A study by Fidelity Investments and the National Business Group on Health has found that employers plan to increase incentive budgets by 15 percent this year compared to 2013.
The study found that corporations are allocating an average of $594 per employee in wellness incentives, up from $521 last year.
“While the use and measurement of corporate wellness programs continue to evolve, it has become clear that many employers understand the value of — and are committed to — wellness-based incentives in their company health plan,” said Robert Kennedy, Health & Welfare Practice Leader with Fidelity’s Benefits Consulting business.
“Companies are constantly looking for new and creative ways to expand their programs and motivate their workforce, such as extending wellness incentives to spouses and offering incentives through a contribution to a health savings account. Increasingly, employers are viewing health improvement even more broadly through the lens of well-being and productivity.”
Kennedy obliquely referred to several previous studies, including one by RAND Corp., that have suggested wellness plans don’t have impressive return on investment. Even the oft-cited RAND study conceded that wellness plans that engage employees are beneficial in the long run in terms of employee health and related health insurance savings and productivity gains for the corporation.
The study found that incentive spending had more than doubled in five years, from $260 per employee in 2009.
“The most popular wellness programs continue to be focused on lifestyle management, such as physical activity programs, weight management programs and stress management. Other popular health improvement options include disease/care management programs (e.g., managing chronic health conditions, like diabetes), lifestyle-management services (e.g., weight loss advice, gym membership discounts), health-risk management services (e.g., on-site flu shots) and environmental enhancements (e.g., bike racks, walking paths),” the report noted.
Increasingly, the enterprise views wellness plans as a standard and critical element of a benefits package, the report said. “The survey found that 95 percent of companies plan to offer some kind of health improvement program for their employees, and the percentage of companies offering incentives to participate in these initiatives has increased from 57 percent in 2009 to 74 percent in 2014,” said the report.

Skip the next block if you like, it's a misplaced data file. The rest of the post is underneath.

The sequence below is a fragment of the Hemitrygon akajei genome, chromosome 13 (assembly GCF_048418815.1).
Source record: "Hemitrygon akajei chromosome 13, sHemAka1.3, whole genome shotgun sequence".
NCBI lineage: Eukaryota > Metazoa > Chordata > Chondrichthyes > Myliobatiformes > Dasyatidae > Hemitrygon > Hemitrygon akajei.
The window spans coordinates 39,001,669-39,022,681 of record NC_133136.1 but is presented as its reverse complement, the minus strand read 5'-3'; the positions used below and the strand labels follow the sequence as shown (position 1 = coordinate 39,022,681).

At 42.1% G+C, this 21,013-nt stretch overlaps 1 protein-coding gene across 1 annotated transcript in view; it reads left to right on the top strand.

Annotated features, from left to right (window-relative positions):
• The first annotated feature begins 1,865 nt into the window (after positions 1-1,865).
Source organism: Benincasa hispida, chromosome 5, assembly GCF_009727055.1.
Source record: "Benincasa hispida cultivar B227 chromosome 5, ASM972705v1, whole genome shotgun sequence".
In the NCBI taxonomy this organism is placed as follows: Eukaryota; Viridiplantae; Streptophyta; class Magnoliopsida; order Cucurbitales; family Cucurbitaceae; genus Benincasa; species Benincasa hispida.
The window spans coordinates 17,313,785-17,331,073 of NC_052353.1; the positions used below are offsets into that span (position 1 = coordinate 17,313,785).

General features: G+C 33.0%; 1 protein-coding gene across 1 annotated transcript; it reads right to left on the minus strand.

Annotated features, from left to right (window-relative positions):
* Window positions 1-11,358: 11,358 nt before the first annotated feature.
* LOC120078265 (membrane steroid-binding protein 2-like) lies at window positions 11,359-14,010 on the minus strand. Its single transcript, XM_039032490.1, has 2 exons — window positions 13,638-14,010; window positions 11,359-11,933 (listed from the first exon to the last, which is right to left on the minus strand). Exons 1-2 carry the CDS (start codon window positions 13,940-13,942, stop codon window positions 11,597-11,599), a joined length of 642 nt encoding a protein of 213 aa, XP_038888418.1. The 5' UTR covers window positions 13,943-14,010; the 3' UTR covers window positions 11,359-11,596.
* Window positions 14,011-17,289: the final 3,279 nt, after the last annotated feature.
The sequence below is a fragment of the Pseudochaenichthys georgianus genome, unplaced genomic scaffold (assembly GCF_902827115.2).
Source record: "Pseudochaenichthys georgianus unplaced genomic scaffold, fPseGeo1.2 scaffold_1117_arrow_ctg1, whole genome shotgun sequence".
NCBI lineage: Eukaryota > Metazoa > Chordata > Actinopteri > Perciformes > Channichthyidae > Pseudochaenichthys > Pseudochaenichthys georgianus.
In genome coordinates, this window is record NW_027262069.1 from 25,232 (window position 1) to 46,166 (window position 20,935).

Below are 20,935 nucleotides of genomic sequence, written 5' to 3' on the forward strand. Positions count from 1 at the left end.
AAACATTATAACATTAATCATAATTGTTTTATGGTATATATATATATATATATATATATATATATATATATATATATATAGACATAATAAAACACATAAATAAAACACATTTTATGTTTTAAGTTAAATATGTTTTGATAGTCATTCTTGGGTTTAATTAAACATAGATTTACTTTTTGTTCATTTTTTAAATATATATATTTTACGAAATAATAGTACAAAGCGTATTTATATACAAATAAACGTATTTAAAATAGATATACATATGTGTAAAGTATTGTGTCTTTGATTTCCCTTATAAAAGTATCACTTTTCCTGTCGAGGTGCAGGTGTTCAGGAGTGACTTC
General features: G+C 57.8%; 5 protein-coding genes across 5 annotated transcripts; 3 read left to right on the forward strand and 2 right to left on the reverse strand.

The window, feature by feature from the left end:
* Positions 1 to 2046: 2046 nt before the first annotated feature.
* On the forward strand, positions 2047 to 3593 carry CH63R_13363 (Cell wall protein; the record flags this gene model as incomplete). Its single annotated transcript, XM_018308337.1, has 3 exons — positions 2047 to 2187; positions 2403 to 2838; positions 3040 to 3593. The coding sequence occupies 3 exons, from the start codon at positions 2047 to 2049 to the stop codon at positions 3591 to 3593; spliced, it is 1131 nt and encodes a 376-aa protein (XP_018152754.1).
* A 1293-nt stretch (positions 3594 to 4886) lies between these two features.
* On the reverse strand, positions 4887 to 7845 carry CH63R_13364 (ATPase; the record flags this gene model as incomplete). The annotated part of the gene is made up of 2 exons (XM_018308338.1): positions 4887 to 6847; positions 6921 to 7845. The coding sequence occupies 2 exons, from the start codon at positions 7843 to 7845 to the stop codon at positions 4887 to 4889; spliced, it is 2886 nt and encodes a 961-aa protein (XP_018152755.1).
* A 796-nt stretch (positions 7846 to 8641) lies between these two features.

Other findings include:
- 93 percent of companies plan to expand or maintain funding for their program over the next three to five years.
- 44 percent of companies plan to maintain or increase their investment in wellness programs, even if their company were to move away from direct involvement in employer-sponsored health coverage, such as a move to a private exchange model to provide health benefits for their employees.
- 37 percent of companies surveyed indicated their program will include spouses and domestic partners in 2014.
- The average spouse/domestic partner incentive is expected to reach $530 in 2014, more than $100 higher than the average of $420 in 2010.
- Employers with more than 20,000 employees expect to spend an average of $611 on spouses/domestic partners in 2014.
- 34 percent plan to contribute to an HSA or FSA for engaging in a disease or care management program.
- 33 percent plan to offer a similar incentive for participation in a stress management program.
- 30 percent plan to offer incentives through contributions to an HSA/FSA for enrollment in a weight management program.
“It’s encouraging to see how the use of wellness programs has evolved since 2009 and how employers continue to look for new ways to improve their plans and encourage employee engagement,” said Helen Darling, president and chief executive officer of NBGH. “Based on the feedback from this year’s survey respondents, it’s obvious that wellness programs not only play a key role in many corporate health care plans today, but they’ll continue to be an integral part of corporate benefit programs in the future.”